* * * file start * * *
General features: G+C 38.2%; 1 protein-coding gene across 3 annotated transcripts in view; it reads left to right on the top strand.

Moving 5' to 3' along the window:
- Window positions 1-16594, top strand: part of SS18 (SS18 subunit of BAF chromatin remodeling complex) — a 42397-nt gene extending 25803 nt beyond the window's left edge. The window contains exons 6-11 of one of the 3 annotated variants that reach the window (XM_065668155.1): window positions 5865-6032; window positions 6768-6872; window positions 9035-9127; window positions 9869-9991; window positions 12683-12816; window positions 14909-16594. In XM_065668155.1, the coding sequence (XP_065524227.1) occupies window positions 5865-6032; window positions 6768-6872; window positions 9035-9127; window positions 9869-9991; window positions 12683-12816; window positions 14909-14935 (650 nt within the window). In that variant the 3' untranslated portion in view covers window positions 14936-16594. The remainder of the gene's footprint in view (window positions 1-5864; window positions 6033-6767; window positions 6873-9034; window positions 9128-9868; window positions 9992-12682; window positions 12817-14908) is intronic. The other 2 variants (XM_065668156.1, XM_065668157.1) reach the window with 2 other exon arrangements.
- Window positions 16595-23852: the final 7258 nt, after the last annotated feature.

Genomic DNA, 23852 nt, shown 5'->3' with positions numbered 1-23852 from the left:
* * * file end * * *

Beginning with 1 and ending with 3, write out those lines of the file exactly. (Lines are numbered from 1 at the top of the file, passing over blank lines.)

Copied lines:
General features: G+C 38.2%; 1 protein-coding gene across 3 annotated transcripts in view; it reads left to right on the top strand.

Moving 5' to 3' along the window:
- Window positions 1-16594, top strand: part of SS18 (SS18 subunit of BAF chromatin remodeling complex) — a 42397-nt gene extending 25803 nt beyond the window's left edge. The window contains exons 6-11 of one of the 3 annotated variants that reach the window (XM_065668155.1): window positions 5865-6032; window positions 6768-6872; window positions 9035-9127; window positions 9869-9991; window positions 12683-12816; window positions 14909-16594. In XM_065668155.1, the coding sequence (XP_065524227.1) occupies window positions 5865-6032; window positions 6768-6872; window positions 9035-9127; window positions 9869-9991; window positions 12683-12816; window positions 14909-14935 (650 nt within the window). In that variant the 3' untranslated portion in view covers window positions 14936-16594. The remainder of the gene's footprint in view (window positions 1-5864; window positions 6033-6767; window positions 6873-9034; window positions 9128-9868; window positions 9992-12682; window positions 12817-14908) is intronic. The other 2 variants (XM_065668156.1, XM_065668157.1) reach the window with 2 other exon arrangements.